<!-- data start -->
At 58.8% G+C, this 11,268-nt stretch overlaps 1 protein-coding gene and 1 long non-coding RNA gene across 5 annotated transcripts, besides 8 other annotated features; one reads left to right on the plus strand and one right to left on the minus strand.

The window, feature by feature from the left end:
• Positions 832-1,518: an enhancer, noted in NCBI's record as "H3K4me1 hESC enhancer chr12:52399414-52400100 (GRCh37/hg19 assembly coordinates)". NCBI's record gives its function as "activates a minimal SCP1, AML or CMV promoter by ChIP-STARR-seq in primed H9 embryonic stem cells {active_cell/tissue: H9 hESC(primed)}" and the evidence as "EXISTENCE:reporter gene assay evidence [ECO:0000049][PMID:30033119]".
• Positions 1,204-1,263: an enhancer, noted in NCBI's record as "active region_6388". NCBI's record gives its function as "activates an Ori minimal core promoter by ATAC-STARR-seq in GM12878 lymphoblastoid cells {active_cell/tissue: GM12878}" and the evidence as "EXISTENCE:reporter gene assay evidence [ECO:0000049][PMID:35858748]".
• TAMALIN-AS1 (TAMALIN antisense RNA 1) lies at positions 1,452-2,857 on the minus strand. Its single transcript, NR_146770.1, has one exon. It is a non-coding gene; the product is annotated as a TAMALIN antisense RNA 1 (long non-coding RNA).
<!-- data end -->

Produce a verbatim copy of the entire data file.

At 58.8% G+C, this 11,268-nt stretch overlaps 1 protein-coding gene and 1 long non-coding RNA gene across 5 annotated transcripts, besides 8 other annotated features; one reads left to right on the plus strand and one right to left on the minus strand.

The window, feature by feature from the left end:
• Positions 832-1,518: an enhancer, noted in NCBI's record as "H3K4me1 hESC enhancer chr12:52399414-52400100 (GRCh37/hg19 assembly coordinates)". NCBI's record gives its function as "activates a minimal SCP1, AML or CMV promoter by ChIP-STARR-seq in primed H9 embryonic stem cells {active_cell/tissue: H9 hESC(primed)}" and the evidence as "EXISTENCE:reporter gene assay evidence [ECO:0000049][PMID:30033119]".
• Positions 1,204-1,263: an enhancer, noted in NCBI's record as "active region_6388". NCBI's record gives its function as "activates an Ori minimal core promoter by ATAC-STARR-seq in GM12878 lymphoblastoid cells {active_cell/tissue: GM12878}" and the evidence as "EXISTENCE:reporter gene assay evidence [ECO:0000049][PMID:35858748]".
• TAMALIN-AS1 (TAMALIN antisense RNA 1) lies at positions 1,452-2,857 on the minus strand. Its single transcript, NR_146770.1, has one exon. It is a non-coding gene; the product is annotated as a TAMALIN antisense RNA 1 (long non-coding RNA).